school security

St. Louis Circuit Attorney's Office/Creative Commons Attribution-Share Alike 4.0 International

The Campbell County School district is considering a conceal and carry policy for teachers. It's hosting listening sessions to provide information and get a public response.

Thursday is the one-year anniversary of the Parkland, Florida school shooting. More than a hundred state-level gun laws have been enacted since then, including several in the Mountain West. 

Tennessee Watson


For years Wyoming lawmakers have been grappling with how to ensure kids are safe at school. In 2009 they passed anti-bullying legislation. Last year they granted districts the right to decide whether to arm teachers and staff as a defense against violent intruders.

This session school violence is once again on the docket. Senate File 64  School Safety and Security passed out of the Senate this week and is now being considered by the House. The legislation would require all districts to develop comprehensive school safety and security plans.

Wyoming Public Radio's education reporter Tennessee Watson sat down with Cheyenne Senator Affie Ellis to discuss why she thinks this legislation is needed.

screenshot from Will Caldwell's video on Vimeo

While many school districts across the state already create safety and security plans, there's nothing currently in statute requiring them to do so. A school safety and security bill moving through the state legislature would make such plans mandatory.

Safe2Tell Wyoming

Wyoming's Safe2Tell program has received over 1,500 tips from students since its implementation two years ago.

Wyoming State Legislature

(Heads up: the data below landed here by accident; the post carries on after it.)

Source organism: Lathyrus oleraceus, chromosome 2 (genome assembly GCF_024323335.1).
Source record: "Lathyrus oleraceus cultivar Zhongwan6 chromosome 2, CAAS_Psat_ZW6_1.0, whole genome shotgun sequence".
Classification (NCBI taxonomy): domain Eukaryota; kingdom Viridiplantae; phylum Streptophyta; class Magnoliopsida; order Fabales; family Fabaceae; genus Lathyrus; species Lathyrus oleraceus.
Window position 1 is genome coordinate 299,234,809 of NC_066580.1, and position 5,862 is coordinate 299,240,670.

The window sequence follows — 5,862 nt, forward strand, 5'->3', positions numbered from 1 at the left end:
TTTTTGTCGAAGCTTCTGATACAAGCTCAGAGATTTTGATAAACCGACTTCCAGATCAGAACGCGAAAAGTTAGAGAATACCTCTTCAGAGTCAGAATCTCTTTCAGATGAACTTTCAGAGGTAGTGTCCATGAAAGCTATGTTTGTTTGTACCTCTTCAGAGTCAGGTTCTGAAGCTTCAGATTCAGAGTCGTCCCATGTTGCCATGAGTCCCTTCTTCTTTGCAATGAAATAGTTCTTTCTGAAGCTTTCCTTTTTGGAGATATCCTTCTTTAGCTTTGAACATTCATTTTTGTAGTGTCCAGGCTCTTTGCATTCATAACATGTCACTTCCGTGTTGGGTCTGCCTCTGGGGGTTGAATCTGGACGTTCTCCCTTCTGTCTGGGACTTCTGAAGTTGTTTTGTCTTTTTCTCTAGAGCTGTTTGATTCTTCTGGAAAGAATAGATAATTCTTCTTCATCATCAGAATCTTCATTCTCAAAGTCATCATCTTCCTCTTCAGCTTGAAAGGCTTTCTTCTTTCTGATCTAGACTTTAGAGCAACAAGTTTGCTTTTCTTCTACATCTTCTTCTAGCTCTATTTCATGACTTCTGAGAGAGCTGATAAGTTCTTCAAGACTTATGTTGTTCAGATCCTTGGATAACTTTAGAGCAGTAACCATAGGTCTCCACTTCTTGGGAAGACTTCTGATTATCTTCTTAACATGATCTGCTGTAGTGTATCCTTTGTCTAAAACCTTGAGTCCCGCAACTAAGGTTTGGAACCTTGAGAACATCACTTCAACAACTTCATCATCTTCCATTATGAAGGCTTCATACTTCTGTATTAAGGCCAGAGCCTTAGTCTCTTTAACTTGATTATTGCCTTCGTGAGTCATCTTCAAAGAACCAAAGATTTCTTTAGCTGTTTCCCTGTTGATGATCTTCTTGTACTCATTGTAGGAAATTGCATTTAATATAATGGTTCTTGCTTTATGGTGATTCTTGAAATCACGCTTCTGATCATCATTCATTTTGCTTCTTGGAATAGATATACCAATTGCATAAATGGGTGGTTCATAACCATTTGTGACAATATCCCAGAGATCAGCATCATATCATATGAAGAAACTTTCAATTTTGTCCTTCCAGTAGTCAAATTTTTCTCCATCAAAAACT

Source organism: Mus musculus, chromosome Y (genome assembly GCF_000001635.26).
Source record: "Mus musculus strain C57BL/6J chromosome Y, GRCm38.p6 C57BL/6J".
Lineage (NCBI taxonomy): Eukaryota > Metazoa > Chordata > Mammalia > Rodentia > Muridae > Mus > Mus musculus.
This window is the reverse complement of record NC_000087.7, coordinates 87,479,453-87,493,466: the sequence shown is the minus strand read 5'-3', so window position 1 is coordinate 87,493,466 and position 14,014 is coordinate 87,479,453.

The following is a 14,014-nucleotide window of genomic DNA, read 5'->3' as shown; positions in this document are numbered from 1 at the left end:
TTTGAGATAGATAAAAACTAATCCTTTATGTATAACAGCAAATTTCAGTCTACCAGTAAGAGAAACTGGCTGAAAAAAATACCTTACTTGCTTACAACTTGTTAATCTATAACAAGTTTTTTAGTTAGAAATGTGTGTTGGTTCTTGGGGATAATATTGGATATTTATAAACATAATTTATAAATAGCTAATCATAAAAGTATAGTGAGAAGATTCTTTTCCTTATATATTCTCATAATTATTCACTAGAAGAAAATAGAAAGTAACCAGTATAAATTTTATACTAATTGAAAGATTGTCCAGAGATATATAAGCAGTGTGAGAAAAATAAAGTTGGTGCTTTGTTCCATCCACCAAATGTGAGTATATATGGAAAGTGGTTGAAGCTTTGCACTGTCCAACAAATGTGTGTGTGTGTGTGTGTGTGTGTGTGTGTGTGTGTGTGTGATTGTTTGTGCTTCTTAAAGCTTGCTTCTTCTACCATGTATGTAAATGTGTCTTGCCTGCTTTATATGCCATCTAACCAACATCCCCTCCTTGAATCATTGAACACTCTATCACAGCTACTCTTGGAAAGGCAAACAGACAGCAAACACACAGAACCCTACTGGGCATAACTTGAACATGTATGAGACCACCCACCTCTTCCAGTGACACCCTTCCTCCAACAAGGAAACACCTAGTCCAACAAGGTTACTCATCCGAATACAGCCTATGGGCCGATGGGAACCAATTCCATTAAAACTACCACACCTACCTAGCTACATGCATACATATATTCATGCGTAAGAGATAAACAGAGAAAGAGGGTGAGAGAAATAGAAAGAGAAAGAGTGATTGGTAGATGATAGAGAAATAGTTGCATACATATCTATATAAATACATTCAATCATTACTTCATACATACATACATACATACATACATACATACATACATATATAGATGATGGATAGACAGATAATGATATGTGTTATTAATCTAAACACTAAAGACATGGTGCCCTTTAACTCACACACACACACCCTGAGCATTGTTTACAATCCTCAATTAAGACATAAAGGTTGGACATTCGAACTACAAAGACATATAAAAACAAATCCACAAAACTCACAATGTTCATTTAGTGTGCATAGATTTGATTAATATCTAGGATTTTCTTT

The Wyoming Legislature is moving forward on policy that would require all schools to engage in training and create safety plans in the event of a violent intruder. The bill crafted by Cheyenne Senator Affie Ellis was approved by the legislature's joint education committee nine to four.

Brett Levin / www.flickr.com/photos/scubabrett22/6153306342

Educators, district administrators, law enforcement and public officials from across the state came together for a summit in Cheyenne Wednesday to discuss school safety.

Tennessee Watson / Wyoming Public Radio

President Trump's Commission on School Safety conducted a listening session Tuesday in Cheyenne to gather input from the Mountain West region. Educators, officials and students came from states across the region, as far as Albuquerque, to share diverse perspectives before the commission.

Images from WDE. Layout by Tennessee Watson

Before kids go back to school, state officials and educators will gather in Cheyenne to discuss how to make schools safer. The Wyoming Department of Education (WDE) is hosting a School Safety Summit on August 8.

Wyoming Department of Education

Following the recent shootings in Florida and Kentucky, educators and policymakers across the country are asking questions about school safety and security. Last year Wyoming’s state legislature made it possible for local school boards to decide as a community whether or not to arm trained staff.

Aaron Schrank

After the deadly shooting at Sandy Hook Elementary School in 2012, schools nationwide increased focus on security. Hundreds of school safety bills were proposed in state houses across the country. Spending on security systems skyrocketed. Wyoming was no exception. Just a few months after Newtown, Governor Matt Mead launched a task force to look at the safety and security of Wyoming’s schools and recommend improvements. More than a year later, Wyoming Public Radio’s Aaron Schrank reports on where that effort stands.